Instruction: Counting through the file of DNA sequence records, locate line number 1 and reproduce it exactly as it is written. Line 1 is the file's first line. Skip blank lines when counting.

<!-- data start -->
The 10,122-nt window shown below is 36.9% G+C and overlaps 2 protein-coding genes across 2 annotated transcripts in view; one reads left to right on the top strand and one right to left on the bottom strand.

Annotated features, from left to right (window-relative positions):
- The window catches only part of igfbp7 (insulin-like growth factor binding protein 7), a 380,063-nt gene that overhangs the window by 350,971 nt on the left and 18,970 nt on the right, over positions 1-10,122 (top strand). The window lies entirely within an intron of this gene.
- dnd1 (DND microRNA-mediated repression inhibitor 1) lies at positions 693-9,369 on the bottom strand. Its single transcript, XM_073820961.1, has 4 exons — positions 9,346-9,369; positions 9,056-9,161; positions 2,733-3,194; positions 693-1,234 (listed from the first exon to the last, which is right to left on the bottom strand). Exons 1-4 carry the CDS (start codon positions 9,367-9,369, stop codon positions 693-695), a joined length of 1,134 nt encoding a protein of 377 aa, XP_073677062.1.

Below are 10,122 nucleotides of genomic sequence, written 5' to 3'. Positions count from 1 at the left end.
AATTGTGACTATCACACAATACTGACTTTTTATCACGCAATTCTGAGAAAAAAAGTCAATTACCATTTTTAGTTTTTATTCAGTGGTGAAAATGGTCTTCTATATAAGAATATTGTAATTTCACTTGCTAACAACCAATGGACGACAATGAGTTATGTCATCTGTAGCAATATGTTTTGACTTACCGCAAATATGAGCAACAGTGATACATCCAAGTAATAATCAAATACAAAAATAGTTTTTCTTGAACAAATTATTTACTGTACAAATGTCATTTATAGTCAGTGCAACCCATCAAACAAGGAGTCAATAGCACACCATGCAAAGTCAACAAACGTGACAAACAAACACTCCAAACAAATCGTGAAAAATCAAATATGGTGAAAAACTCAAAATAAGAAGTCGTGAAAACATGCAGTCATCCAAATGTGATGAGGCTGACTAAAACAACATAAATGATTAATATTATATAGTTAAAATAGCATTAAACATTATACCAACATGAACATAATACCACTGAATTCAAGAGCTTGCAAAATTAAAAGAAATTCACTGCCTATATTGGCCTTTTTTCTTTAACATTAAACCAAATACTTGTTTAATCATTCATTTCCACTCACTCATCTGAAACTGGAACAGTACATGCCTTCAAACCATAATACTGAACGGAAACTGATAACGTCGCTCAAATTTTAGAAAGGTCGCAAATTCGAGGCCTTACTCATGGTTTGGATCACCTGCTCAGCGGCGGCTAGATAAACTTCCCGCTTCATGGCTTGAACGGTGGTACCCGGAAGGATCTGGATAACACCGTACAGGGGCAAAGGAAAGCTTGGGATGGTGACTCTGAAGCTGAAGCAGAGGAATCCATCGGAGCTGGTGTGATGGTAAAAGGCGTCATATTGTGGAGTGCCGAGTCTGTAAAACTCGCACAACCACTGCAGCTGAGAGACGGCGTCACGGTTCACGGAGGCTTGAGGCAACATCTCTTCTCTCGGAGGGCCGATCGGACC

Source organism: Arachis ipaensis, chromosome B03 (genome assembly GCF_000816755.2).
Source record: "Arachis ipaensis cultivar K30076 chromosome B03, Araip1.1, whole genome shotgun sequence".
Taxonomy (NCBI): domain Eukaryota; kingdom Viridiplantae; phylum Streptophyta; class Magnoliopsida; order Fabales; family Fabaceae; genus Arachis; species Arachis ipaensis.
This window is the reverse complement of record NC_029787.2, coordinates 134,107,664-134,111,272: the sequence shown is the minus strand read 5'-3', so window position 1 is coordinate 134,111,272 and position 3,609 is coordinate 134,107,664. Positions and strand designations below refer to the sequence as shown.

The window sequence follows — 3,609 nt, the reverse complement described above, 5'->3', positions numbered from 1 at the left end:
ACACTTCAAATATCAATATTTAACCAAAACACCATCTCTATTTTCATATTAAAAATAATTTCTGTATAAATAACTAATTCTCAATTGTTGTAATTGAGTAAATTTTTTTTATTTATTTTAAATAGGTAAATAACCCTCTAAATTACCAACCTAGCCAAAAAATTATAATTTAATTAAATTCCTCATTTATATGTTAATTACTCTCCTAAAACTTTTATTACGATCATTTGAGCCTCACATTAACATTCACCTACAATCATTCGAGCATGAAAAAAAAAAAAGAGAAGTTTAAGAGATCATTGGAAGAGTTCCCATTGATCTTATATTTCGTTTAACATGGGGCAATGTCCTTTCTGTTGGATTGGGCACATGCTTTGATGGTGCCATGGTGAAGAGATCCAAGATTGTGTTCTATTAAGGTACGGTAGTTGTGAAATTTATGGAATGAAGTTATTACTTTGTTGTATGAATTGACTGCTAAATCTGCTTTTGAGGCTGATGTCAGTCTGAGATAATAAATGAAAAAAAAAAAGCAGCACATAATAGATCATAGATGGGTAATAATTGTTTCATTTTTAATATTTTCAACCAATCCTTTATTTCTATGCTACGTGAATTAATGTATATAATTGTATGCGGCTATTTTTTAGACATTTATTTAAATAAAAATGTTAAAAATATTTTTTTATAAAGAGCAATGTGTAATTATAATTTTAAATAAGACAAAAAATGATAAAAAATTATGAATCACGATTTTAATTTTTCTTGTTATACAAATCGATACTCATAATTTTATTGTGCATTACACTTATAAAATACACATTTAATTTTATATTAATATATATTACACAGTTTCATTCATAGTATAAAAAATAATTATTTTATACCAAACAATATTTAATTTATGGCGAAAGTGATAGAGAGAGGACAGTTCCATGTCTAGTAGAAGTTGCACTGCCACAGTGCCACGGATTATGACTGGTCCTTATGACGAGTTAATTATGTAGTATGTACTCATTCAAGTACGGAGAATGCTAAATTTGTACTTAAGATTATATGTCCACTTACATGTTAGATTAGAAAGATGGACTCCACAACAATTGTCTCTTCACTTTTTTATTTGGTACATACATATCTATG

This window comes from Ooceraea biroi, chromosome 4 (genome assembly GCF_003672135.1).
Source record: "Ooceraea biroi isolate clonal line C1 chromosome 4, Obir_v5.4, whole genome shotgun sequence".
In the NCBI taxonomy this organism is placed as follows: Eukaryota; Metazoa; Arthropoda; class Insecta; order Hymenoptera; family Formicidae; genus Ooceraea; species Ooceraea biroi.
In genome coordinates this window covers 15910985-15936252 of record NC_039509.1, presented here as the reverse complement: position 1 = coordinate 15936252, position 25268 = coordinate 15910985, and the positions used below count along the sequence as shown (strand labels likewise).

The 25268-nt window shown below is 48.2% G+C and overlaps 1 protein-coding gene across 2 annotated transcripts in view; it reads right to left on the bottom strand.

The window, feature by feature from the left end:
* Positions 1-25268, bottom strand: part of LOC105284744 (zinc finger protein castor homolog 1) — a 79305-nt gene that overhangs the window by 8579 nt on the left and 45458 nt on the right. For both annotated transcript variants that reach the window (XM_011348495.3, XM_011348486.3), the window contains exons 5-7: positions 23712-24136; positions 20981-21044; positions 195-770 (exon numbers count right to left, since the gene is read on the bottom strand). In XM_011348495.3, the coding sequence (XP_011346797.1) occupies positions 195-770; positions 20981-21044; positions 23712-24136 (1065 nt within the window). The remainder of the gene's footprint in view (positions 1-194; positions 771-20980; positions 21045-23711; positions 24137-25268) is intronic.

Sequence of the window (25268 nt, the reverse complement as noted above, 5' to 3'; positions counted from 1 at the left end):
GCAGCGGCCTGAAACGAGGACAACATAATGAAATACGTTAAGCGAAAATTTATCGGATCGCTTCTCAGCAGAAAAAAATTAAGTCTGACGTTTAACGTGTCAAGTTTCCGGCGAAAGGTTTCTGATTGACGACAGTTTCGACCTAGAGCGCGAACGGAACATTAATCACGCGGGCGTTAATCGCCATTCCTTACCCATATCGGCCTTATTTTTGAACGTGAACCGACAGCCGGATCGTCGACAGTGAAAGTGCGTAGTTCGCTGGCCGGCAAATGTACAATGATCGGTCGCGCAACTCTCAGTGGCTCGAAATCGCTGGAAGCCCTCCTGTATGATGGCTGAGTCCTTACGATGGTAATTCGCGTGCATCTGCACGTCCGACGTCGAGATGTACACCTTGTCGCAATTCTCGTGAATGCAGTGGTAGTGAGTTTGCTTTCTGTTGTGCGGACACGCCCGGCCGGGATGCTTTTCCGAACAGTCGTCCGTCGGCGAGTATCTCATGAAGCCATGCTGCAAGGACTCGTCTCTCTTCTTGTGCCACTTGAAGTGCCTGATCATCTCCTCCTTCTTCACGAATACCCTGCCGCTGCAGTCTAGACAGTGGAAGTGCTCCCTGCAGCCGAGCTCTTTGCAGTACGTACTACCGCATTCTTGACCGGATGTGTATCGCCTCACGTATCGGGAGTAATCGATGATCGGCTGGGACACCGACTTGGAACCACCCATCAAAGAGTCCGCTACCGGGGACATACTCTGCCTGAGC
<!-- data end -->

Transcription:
The 10,122-nt window shown below is 36.9% G+C and overlaps 2 protein-coding genes across 2 annotated transcripts in view; one reads left to right on the top strand and one right to left on the bottom strand.